In all states but Texas an employer must have workers compensation insurance when there are more than a certain number of employees, varying from three to five, depending on the state. Workers comp insurance, as this coverage is generally called, pays for medical care and replaces a portion of lost wages for an employee who is injured in the course of employment, regardless of who was at fault for the injury. When a worker dies as a result of injuries sustained while working, the insurance provides compensation to the employee’s family.
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Insurance For A Home-Based Or Very Small Business
An extremely small business, such as one operated by one or two people out of a home, may not need workers compensation insurance. But it often needs more property and liability insurance than is provided in a typical homeowners policy. See the section on home-based businesses. Click here.
Other Types Of Policies You May Need
In addition to the basic coverages highlighted above, there are various other policies needed by some businesses. They include:
- umbrella policies
- specialized liability policies
- terrorism insurance
As the name implies, an umbrella liability policy provides coverage over and above your other liability coverages. It is designed to protect against unusually high losses, when the policy limits of one of the underlying policies have been used up. For the typical business, the umbrella policy would provide protection over and above general liability and auto liability policies. If you have Employment Practices Liability Insurance, Directors and Officers Liability or other types of liability insurance, the umbrella could provide protection over and above those policy limits as well.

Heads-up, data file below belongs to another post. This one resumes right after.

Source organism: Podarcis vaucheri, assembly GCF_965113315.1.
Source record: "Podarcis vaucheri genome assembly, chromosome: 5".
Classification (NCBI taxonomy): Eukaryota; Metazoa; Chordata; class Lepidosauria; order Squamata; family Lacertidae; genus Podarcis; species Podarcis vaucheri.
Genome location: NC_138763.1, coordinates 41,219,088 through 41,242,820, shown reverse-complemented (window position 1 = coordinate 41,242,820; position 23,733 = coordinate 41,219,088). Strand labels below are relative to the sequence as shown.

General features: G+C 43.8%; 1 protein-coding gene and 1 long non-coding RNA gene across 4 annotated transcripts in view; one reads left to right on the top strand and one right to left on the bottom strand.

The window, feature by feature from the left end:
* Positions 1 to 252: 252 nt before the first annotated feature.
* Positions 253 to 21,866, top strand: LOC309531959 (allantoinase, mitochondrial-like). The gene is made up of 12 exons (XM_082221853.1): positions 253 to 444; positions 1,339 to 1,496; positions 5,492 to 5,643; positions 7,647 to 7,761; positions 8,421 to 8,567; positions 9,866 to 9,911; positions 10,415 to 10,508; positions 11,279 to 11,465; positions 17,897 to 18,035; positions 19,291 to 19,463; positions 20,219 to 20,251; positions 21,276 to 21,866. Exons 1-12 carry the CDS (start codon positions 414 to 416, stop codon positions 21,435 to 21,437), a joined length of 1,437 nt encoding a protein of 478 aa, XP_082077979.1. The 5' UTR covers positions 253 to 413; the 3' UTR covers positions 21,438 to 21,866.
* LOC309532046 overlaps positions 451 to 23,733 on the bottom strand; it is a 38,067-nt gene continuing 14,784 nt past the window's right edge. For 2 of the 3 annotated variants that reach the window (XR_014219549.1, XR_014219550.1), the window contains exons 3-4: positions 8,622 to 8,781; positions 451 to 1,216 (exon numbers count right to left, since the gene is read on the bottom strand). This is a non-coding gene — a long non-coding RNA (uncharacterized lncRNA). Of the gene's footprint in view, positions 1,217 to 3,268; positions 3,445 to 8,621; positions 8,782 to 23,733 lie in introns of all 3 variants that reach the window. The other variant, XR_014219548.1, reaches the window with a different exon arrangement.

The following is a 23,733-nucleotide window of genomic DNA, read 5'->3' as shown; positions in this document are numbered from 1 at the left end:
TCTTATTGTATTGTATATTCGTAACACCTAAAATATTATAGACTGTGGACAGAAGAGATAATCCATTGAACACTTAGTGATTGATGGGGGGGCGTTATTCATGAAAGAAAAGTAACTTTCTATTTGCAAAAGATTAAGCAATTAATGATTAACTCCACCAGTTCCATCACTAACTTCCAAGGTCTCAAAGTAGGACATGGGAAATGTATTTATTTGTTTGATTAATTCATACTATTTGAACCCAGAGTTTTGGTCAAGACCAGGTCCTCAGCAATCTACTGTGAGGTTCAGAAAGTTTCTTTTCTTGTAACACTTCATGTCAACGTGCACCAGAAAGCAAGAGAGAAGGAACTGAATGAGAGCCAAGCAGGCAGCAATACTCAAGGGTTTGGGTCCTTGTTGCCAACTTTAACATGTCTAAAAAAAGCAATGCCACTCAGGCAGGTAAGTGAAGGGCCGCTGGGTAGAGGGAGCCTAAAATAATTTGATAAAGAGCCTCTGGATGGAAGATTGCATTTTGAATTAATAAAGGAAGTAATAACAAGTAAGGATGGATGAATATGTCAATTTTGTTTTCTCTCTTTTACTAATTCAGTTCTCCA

Specialized Liability Insurance Policies
Some businesses need specialized liability policies. They include:
- Errors and Omissions Insurance (E&O)/Professional Liability Insurance
- Employment Practices Liability Insurance (EPLI)
- Directors and Officers Liability Insurance (D&O)
- Business Identity Theft Insurance
Errors and Omissions Insurance/Professional Liability Insurance
If your business involves services such as giving advice, making recommendations, designing products, providing physical care or representing the needs of others, you could be sued by customers, clients or patients claiming your failure to perform your job properly had harmed them in some way. Errors and Omissions or Professional Liability Insurance covers these situations. The policy will pay any judgment for which the insured is legally liable, up to the policy limit. It also provides for legal defense costs, which can be substantial, even where there has been no wrongdoing.